Comparing Iconic Indices: The S&P 500® and DJIA®

Aligning Income with ESG: The S&P ESG Dividend Aristocrats®

FAQ: S&P DJI’s Approach to the EU Low Carbon Benchmark Regulation Disclosure Requirements

SPIVA® Scorecards: An Overview

Talking Points: Adding ESG Transparency to Real Estate

Comparing Iconic Indices: The S&P 500® and DJIA®

Contributor Image
Garrett Glawe

Managing Director, Head of U.S. Equity Indices

S&P Dow Jones Indices


The S&P 500 and Dow Jones Industrial Average® (DJIA), both of which are designed to track U.S. large-cap companies, are two of the most iconic indices in the world.  These indices have changed the way that investors measure the stock market and benchmark investment portfolios.  They also serve as the basis for some of the world’s most successful index-linked products and derivative contracts.

At the end of 2019, we estimate that there was over USD 11.2 trillion benchmarked to the S&P 500, which includes USD 4.6 trillion passively tracking the index.  In comparison, there was USD 32 billion benchmarked to the DJIA, which includes USD 28 billion in passive assets.

According to our estimates above, the S&P 500 won the battle to attract assets.  However, the DJIA offers several advantages, including its simplicity and a longer live history—it celebrated its 125th anniversary on May 26, 2021.  As discussed in past research, the trading volumes of investment products linked to the DJIA are high relative to the amount of assets tracking it.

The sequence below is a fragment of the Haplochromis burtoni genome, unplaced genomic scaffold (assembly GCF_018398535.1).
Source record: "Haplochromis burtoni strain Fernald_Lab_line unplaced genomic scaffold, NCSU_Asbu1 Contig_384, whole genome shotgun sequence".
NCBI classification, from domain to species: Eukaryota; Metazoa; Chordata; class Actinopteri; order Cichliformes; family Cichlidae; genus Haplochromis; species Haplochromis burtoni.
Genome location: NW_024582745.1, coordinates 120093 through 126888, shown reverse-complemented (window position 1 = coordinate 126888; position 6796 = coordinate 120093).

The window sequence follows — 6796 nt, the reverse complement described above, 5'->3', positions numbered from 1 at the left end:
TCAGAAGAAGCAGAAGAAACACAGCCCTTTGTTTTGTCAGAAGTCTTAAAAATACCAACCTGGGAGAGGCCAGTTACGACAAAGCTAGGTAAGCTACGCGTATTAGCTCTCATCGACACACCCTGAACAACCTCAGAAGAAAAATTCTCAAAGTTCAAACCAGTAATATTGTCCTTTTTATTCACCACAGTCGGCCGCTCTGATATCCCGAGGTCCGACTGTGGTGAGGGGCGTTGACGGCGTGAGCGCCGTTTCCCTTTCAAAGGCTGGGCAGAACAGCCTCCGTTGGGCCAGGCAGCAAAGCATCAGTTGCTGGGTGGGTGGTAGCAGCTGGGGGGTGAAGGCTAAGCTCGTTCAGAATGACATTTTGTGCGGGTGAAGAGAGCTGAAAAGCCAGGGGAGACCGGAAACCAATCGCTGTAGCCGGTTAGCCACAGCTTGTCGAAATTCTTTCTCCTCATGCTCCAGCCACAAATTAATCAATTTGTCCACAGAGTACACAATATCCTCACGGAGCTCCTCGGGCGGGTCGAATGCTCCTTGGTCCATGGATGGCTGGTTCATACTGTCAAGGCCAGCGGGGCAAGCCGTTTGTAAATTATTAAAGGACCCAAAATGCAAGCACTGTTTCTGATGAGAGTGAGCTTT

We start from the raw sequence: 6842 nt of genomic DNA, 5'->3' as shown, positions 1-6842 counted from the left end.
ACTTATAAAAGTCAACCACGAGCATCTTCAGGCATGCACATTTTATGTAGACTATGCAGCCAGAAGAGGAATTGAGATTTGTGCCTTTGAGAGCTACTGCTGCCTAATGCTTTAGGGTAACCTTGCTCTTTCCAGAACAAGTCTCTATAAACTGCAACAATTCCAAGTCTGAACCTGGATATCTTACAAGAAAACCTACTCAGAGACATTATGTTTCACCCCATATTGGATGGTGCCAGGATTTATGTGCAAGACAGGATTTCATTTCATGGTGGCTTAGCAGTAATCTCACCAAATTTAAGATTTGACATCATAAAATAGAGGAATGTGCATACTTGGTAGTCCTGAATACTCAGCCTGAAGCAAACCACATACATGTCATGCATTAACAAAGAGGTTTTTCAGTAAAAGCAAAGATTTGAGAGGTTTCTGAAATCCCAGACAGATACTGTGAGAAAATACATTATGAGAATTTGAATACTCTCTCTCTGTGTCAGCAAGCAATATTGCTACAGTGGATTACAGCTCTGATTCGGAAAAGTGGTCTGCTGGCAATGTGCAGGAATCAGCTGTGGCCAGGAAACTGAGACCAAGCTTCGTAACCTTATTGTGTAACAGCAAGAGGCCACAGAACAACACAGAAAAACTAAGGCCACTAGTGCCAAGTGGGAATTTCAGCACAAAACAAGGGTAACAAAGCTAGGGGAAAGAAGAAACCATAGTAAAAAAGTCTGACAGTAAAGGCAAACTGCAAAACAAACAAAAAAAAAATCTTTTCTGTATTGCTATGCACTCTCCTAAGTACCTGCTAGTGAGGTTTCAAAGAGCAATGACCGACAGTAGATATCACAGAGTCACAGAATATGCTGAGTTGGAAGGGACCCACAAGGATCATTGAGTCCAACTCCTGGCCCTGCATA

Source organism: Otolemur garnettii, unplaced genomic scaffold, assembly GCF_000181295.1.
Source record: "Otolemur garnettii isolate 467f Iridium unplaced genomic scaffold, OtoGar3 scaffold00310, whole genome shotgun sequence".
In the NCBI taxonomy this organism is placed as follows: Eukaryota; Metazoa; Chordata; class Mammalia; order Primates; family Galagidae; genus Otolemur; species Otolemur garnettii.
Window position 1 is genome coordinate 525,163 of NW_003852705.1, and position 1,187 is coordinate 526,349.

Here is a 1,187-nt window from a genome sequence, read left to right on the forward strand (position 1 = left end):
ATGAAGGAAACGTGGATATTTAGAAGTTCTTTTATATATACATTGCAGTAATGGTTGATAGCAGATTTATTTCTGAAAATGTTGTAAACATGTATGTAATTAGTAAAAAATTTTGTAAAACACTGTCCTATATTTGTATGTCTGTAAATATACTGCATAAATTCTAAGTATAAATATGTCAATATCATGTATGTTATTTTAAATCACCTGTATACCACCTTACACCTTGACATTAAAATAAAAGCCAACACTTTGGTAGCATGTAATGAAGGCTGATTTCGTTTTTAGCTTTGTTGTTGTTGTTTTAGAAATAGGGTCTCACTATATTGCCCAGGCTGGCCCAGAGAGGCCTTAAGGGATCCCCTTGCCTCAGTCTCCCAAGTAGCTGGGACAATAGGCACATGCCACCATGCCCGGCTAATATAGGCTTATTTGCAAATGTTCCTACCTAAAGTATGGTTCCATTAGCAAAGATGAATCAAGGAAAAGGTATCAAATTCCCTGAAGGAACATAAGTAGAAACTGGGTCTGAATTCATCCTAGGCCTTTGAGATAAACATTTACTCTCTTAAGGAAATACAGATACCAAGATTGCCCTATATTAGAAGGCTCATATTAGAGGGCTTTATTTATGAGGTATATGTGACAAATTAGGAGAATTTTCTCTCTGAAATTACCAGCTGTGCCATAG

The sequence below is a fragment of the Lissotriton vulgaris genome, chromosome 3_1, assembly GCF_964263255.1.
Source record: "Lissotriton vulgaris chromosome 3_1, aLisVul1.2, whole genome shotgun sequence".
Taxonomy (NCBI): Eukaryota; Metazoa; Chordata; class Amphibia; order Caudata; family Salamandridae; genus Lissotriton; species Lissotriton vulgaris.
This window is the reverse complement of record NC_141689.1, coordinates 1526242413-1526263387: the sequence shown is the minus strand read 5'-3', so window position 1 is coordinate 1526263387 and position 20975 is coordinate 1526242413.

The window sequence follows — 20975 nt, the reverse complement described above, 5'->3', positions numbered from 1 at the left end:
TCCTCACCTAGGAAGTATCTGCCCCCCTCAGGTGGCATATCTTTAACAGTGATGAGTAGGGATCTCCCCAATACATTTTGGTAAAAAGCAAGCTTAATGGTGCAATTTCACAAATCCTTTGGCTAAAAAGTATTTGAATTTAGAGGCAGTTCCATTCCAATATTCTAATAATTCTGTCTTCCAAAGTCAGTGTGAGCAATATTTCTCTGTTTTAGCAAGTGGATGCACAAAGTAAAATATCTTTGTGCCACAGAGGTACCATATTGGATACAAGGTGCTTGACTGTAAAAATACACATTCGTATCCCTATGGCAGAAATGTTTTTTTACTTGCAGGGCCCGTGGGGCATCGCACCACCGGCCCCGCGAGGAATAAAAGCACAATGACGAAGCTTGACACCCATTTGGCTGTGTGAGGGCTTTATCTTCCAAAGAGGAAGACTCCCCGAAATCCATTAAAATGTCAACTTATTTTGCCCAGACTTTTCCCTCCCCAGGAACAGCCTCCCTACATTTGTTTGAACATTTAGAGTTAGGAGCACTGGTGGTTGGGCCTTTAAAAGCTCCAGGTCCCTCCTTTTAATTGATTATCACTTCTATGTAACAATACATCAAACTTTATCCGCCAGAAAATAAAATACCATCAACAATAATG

The S&P 500 and DJIA have similar long-term risk/return profiles, and their three-year rolling correlations are high.  However, there are important differences between the two indices that investors should consider.

  • Number of constituents
  • Size of the component companies
  • Weighting scheme
  • Sector representation
  • Fundamentals
  • Factor exposures

We will start by exploring areas in which these iconic indices are similar and then delve into the differences.

pdf-icon PD F Download Full Article

Aligning Income with ESG: The S&P ESG Dividend Aristocrats®

Contributor Image
Izzy Wang

Analyst, Strategy Indices

Contributor Image
Ari Rajendra

Senior Director, Strategy Indices


Over the past 10 years, total ETF assets tracking dividend-related strategies have increased eightfold, reaching USD 330 billion. Including mutual funds, we estimate that nearly USD 1.4 trillion of assets are tied to dividends (see Exhibit 1). This growth trajectory, which has coincided with the persistent low-rate environment since 2008, confirms that dividend strategies have remained a key part of income-seeking investor portfolios.

Environmental, social, and governance (ESG) is an area that continues to reshape the investment landscape, with an increasing number of asset owners, asset managers, and service providers committed to responsible investing, based on data from the United Nations Principles for Responsible Investment (UN PRI). As of year-end 2020, the UN PRI signatories had at least USD 100 trillion in assets under management, a multi-fold increase in signatories and associated assets from 10 years prior.

A pioneer of dividend indexing, S&P Dow Jones Indices (S&P DJI) has continued to create, innovate, and maintain some of the most recognized dividend strategies in the indexing space, including the S&P Dividend Aristocrats Indices. This series of dividend indices targets companies that have had consistent dividend growth over time.  A measure of financial sustainability, this strategy aims to capture companies that have successful business operations and disciplined financial management.